Enough already with Mike Krzyzewski and the American Express commercial.
Put this over-the-top appeal in storage. Be done with this insufferable message.
It is trite. It is silly. It is annoying.
We get it already.
Coach K is a visionary who sees beyond the lines of a basketball floor. As one of the compelling thinkers of our times, he sees the big picture of life. He is Mahatma Gandhi with a whistle and clipboard, clad in a suit instead of a loincloth.
Look, Coach K is entitled to pitch whichever products he wants and earn an extra buck. And in this case, he has made what amounts to a recruiting video, which, understandably, has resulted in a certain level of consternation among his competitors.
They see the commercial as a recruiting advantage, which it is, of course. But Coach K has earned that advantage on the basketball court, and he is free to deploy it however he sees fit.
But here is where the ad goes wrong, especially on the 100th viewing: It confirms what Coach K and the Duke brigade profess not to understand each college basketball season. They profess not to understand why the Duke basketball program is perceived to be smug, arrogant and just so above it all.
So here is Coach K, in this sanctimonious burst of commercialism, rising to the charges he finds so unfair.
"I am a leader who happens to coach basketball," he says in the bit. "When they get out into the workplace, they're armed with not just a jump shot or a dribble. I want you armed for life. I want you to develop as a player. I want you to develop as a student, and I want you to develop as a human being. My life isn't about playing games. That's why my card is American Express."
Oh, stop. You are killing us, Coach K.
Essentially, Coach K is saying the sun rises from the east each morning, and because he is the one saying it, we are obligated to nod our heads in agreement and say, "Heavy. The man is heavy. He is saying you need to be armed for life, not just for a basketball court. Wow!"
Really, who does not know this?
They even know it in other countries. They know it so well that many immigrate to our country and work and go to school and, believe it or not, most are not even "armed with a jump shot or a dribble."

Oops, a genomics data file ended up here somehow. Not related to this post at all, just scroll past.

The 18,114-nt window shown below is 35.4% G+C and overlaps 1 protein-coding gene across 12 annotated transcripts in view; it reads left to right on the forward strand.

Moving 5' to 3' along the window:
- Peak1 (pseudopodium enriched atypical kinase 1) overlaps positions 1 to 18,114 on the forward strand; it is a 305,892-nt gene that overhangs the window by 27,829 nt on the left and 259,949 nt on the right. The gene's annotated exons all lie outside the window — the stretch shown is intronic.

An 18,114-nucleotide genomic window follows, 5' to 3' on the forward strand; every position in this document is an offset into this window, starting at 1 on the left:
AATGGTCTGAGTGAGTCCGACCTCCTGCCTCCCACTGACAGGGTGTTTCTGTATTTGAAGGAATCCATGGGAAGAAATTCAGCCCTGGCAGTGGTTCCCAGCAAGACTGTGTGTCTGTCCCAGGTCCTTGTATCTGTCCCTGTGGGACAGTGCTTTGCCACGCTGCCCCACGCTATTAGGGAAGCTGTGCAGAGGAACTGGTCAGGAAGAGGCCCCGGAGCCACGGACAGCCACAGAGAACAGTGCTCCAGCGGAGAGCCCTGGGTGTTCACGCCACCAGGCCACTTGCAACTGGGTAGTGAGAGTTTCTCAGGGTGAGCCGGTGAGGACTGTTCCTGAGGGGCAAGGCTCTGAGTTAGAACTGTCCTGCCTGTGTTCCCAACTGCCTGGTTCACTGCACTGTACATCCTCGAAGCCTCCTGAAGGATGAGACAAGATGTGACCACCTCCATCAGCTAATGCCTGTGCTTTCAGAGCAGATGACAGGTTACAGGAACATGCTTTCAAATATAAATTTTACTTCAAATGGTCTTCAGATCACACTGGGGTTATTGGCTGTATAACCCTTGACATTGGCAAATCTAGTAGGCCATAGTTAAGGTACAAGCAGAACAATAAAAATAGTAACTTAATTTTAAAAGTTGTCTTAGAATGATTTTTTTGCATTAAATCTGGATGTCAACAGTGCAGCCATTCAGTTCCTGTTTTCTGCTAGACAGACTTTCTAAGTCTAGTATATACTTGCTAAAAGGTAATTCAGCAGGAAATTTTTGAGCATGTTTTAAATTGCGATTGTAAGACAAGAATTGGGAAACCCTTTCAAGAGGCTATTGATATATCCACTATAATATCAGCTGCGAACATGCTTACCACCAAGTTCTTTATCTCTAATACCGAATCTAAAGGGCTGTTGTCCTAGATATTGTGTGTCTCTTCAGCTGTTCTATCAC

Instead, they are "arming" themselves for life, and they are "developing as human beings," and blah, blah, blah.
This is not complex stuff. You go to school or you learn a trade. You then spend 45 years in the workforce. You should do fine.
Coaches have been mining variations of this material since forever. They want to build character. They want to improve you. They embrace the total you.
Jerry Tarkanian once saw himself as the Father Flanagan of the profession as he sought to save all too many academic suspects, so long as the suspects came with overactive pituitary glands.
Now we see Coach K packaged as this saintly figure standing at the pearly gates of Duke.
His spiel might as well come with a one-word scrawl at the bottom of the screen: "Duh."
He wants to develop you as a "player, student and human being."
And he wants you to join the Duke program if you meet his basketball requirements, which is implied but never stated.
No, his life isn't about playing games. Wink, wink.
We apparently are not supposed to notice that Coach K is appearing in one of the biggest games of all, the advertising game, using the power of his celebrity to advance the cause of American Express.
Or perhaps we are supposed to be too dumb to notice.
You go ahead and reach for your America Express card on Coach K's say-so.
Some of us are reaching for an air sickness bag instead.
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